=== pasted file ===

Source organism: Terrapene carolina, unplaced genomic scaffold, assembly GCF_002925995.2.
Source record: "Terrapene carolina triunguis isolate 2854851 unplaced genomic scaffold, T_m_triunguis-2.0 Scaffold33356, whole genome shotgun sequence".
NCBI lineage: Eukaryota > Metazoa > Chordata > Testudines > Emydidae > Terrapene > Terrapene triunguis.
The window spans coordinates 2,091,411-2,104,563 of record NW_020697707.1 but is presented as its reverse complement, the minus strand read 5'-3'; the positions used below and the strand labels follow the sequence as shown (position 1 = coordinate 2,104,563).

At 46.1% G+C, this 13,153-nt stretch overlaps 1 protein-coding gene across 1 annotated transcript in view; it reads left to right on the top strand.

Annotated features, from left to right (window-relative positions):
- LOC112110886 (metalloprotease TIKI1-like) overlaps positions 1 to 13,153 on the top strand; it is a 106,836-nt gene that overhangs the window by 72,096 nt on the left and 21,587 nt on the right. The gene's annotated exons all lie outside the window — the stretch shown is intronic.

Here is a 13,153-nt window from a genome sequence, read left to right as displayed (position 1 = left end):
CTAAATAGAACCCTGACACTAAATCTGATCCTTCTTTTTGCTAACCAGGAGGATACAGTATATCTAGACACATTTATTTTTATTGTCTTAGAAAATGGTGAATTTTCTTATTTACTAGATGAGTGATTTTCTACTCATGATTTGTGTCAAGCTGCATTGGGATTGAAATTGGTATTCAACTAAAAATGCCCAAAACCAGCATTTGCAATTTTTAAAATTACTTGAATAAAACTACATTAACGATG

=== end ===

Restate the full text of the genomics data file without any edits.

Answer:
Source organism: Terrapene carolina, unplaced genomic scaffold, assembly GCF_002925995.2.
Source record: "Terrapene carolina triunguis isolate 2854851 unplaced genomic scaffold, T_m_triunguis-2.0 Scaffold33356, whole genome shotgun sequence".
NCBI lineage: Eukaryota > Metazoa > Chordata > Testudines > Emydidae > Terrapene > Terrapene triunguis.
The window spans coordinates 2,091,411-2,104,563 of record NW_020697707.1 but is presented as its reverse complement, the minus strand read 5'-3'; the positions used below and the strand labels follow the sequence as shown (position 1 = coordinate 2,104,563).

At 46.1% G+C, this 13,153-nt stretch overlaps 1 protein-coding gene across 1 annotated transcript in view; it reads left to right on the top strand.

Annotated features, from left to right (window-relative positions):
- LOC112110886 (metalloprotease TIKI1-like) overlaps positions 1 to 13,153 on the top strand; it is a 106,836-nt gene that overhangs the window by 72,096 nt on the left and 21,587 nt on the right. The gene's annotated exons all lie outside the window — the stretch shown is intronic.

Here is a 13,153-nt window from a genome sequence, read left to right as displayed (position 1 = left end):
CTAAATAGAACCCTGACACTAAATCTGATCCTTCTTTTTGCTAACCAGGAGGATACAGTATATCTAGACACATTTATTTTTATTGTCTTAGAAAATGGTGAATTTTCTTATTTACTAGATGAGTGATTTTCTACTCATGATTTGTGTCAAGCTGCATTGGGATTGAAATTGGTATTCAACTAAAAATGCCCAAAACCAGCATTTGCAATTTTTAAAATTACTTGAATAAAACTACATTAACGATG